Development of Enhanced Geothermal Systems (EGS) in Northern Alberta Open Access
- Other title
Pressure dependent fracture permeability
Particle Flow Code
Grain based modeling
complex fracture development
geothermal energy for oil sands processing
enhanced geothermal systems (EGS)
- Type of item
- Degree grantor
University of Alberta
- Author or creator
- Supervisor and department
Zimmermann, Günter (German Research Centre for Geosciences, Potsdam, Germany)
Babadagli, Tayfun (Civil and Environmental Engineering)
- Examining committee member and department
Okuno, Ryosuke (Civil and Environmental Engineering)
Apel, Derek (Civil and Environmental Engineering)
Babadagli, Tayfun (Civil and Environmental Engineering)
Kuru, Ergun (Civil and Environmental Engineering)
Schmitt, Doug (Physics)
Department of Civil and Environmental Engineering
- Date accepted
- Graduation date
Doctor of Philosophy
- Degree level
In the province of Alberta a huge amount of energy is needed for diverse applications. Specifically, the demand for heat is limited to a few locations such as the oil sands operation regions and metropolitan areas. Oil sands processing facilities near Fort McMurray and direct heat provision for different applications in the City of Edmonton are two of these major heat consumers in the province. Currently, this heat is mainly supplied by burning natural gas with significant greenhouse gas (GHG) emissions.
Geothermal energy may be an alternative heat source for these applications. While the required temperatures are reached within the sedimentary basin underneath Edmonton, wells need to be drilled deep into the granitic basement in the Fort McMurray area. Whereas high enough temperatures can be reached with sufficiently deep wells, in both cases the permeability in these deep sedimentary and granitic rocks is insufficient to produce large enough amounts of hot water.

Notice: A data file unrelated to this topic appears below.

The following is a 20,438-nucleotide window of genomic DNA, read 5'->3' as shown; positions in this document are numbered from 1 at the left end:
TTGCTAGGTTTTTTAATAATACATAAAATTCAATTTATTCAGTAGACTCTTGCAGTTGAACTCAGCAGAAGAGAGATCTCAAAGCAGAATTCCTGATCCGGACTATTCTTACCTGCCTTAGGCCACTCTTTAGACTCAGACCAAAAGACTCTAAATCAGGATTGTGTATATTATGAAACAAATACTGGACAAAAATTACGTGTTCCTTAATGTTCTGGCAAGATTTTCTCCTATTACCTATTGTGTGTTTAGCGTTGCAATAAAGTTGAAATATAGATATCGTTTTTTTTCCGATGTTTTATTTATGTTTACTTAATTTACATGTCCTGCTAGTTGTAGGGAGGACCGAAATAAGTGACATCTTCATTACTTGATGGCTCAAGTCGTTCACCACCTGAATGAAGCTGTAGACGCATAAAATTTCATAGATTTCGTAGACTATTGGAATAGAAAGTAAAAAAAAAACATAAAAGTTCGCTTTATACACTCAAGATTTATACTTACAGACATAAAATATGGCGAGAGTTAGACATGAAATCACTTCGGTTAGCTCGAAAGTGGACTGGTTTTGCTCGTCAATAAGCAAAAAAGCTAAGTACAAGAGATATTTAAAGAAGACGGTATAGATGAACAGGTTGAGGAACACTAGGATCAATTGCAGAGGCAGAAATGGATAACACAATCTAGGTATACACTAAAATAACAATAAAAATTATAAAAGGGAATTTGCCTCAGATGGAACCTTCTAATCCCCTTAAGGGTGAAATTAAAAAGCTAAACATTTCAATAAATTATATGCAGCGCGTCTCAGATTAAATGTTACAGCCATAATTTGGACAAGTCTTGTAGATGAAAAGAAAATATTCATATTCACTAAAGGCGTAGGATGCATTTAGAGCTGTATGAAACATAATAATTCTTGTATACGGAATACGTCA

Therefore, these rocks need to be hydraulically stimulated to improve the productivity of the wells without causing premature breakthrough of cold fluid from the injection wells. Such an enhanced geothermal system (EGS) is currently the only method that has the potential to provide heat from the earth’s crust for the investigated applications. However, so far, no economically operating EGS could be developed in granitic basement rocks, which shows that earlier reservoir engineering concepts were not sufficient and parameters and processes governing the development and operation of EGS are very complex and not well enough understood.
Using a variety of numerical methods, this thesis investigates whether EGS can be an alternative low GHG emission heat source for oil sands processing in Fort McMurray and direct heating applications in Edmonton, and how these systems should be designed to make them technically feasible and economically competitive.